MSA is a rare, rapidly progressing neurodegenerative disorder that affects the brain. MSA impairs the systems that regulate blood pressure, heart rate and the bladder – many of the basic bodily functions that people take for granted every day.
People with MSA suffer from dangerously low blood pressure, speech and swallowing difficulties, sleep disturbances, breathing problems, rigidity and tremors.
The life expectancy for those with MSA is typically 5 to 10 years. There is no remission of the disease. Almost 80% of patients are disabled within five years of the onset of the motor symptoms, and less than 20% of the cases survive beyond 10 years. Rate of progression and the speed of decline may vary widely from case to case.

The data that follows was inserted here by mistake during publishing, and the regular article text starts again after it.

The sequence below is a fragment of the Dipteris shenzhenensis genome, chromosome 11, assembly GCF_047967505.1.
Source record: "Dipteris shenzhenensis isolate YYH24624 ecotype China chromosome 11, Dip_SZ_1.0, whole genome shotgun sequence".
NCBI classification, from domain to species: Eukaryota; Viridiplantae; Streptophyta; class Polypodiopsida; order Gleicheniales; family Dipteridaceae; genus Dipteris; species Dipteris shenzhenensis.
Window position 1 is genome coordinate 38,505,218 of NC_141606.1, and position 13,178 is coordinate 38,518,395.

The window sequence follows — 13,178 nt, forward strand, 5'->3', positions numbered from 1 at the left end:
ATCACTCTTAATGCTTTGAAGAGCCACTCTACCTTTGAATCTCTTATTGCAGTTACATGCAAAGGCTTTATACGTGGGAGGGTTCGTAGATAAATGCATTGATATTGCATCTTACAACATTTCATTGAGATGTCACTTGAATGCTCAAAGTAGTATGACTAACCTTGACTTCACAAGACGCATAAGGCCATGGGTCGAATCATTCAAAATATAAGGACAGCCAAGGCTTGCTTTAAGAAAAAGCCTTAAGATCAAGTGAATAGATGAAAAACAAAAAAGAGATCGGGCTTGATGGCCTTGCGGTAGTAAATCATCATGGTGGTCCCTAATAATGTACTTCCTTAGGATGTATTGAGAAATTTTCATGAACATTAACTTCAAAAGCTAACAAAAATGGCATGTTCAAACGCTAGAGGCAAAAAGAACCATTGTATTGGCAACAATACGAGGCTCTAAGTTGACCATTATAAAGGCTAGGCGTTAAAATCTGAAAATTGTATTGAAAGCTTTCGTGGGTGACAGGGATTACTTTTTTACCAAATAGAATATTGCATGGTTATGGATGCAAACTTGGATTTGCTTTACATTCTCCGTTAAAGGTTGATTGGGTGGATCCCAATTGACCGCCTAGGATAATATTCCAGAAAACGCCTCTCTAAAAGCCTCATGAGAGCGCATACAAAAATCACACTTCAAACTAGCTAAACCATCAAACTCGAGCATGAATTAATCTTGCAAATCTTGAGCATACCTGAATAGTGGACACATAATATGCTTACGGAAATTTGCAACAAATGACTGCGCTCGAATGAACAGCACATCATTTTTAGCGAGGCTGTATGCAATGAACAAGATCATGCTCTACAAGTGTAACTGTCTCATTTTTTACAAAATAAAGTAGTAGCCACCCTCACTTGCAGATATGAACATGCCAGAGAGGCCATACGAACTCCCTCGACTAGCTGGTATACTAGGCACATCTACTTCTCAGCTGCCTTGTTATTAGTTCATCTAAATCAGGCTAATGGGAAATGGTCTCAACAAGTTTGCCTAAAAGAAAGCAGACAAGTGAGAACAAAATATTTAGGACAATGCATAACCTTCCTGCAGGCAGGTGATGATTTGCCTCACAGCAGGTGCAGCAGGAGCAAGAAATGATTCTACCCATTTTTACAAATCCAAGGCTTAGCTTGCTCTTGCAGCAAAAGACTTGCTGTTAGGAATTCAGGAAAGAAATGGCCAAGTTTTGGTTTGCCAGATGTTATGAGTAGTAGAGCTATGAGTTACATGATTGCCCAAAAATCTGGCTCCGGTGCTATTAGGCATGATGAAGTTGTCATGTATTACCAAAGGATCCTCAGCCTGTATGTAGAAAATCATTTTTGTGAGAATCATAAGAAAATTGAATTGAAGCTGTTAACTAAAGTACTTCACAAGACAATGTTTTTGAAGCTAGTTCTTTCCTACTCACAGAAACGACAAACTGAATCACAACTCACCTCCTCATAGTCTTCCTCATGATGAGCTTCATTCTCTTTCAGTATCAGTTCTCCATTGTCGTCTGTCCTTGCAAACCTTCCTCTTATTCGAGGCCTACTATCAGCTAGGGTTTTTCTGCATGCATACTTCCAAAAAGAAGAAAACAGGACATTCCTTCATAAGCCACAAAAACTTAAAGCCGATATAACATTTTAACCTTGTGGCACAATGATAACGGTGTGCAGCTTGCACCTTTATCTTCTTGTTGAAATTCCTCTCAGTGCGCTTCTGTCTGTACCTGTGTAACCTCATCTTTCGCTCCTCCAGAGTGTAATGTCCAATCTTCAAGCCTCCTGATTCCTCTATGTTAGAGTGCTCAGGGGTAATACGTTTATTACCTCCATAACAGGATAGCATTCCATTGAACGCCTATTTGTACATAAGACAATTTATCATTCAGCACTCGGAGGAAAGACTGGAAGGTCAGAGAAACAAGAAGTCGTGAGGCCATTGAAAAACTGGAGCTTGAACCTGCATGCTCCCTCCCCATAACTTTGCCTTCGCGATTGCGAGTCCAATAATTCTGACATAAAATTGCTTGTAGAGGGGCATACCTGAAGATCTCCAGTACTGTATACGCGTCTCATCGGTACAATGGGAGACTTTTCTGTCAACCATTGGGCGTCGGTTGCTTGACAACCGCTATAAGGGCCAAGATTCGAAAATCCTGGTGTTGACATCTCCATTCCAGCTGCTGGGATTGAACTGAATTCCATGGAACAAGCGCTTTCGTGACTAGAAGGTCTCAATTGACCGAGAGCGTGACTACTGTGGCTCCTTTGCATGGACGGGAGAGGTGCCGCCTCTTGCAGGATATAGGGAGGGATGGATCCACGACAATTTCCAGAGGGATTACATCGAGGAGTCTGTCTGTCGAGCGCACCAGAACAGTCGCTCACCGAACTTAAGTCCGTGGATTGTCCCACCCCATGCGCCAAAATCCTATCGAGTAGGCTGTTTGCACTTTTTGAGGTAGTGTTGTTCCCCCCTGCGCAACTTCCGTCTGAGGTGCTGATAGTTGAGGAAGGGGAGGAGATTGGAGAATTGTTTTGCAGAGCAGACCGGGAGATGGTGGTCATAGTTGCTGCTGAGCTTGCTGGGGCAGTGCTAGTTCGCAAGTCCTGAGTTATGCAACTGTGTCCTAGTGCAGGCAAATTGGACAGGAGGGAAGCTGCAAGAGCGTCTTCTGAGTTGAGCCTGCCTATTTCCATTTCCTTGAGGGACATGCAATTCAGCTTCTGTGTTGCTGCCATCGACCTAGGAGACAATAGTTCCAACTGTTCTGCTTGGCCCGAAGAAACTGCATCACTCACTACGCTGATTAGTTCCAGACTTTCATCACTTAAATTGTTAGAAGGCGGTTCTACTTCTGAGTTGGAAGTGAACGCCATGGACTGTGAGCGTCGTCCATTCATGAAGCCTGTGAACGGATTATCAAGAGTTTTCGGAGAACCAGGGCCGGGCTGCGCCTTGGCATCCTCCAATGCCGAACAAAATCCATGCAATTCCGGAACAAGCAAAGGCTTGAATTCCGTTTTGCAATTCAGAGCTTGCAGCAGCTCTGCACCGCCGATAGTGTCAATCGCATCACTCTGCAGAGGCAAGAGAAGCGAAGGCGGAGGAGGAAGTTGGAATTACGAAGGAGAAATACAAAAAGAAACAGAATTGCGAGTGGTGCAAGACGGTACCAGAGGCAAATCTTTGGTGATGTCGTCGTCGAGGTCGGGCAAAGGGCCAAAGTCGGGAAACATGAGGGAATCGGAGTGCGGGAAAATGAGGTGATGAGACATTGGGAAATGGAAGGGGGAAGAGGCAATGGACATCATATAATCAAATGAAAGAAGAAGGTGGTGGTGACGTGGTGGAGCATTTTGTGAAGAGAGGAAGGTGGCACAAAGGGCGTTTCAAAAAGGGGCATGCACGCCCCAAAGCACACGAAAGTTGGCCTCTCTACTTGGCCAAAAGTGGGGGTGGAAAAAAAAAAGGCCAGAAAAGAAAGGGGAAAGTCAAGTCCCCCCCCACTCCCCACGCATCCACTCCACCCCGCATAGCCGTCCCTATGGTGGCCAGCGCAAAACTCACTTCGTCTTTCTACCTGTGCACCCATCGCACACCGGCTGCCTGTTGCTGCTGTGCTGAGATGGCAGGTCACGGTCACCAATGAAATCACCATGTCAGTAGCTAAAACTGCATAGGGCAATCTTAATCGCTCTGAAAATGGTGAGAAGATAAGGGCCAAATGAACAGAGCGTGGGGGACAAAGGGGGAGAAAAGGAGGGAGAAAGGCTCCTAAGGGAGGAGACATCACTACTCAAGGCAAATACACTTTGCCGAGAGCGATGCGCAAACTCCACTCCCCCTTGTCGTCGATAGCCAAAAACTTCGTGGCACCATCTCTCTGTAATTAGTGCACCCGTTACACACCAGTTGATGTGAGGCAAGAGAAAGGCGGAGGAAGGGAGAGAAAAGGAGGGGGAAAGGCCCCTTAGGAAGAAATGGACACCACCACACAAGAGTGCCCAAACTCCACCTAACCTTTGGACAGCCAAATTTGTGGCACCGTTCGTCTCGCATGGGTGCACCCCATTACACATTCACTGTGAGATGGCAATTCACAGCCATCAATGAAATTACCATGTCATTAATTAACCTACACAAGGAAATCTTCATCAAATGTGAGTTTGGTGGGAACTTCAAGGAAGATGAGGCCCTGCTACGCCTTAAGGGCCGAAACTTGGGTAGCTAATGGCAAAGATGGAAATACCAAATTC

Patients with advanced MSA often become bed-bound, unable to speak and immobile. At present, there is no cure for MSA, no genetic tests to detect it, no therapy to slow it and very few treatments to manage its debilitating effects. Currently, diagnosis is clinical in nature with no certainty until an autopsy is performed or posthumous pathology examination.
Learn More About MSA from the Mayo Clinic.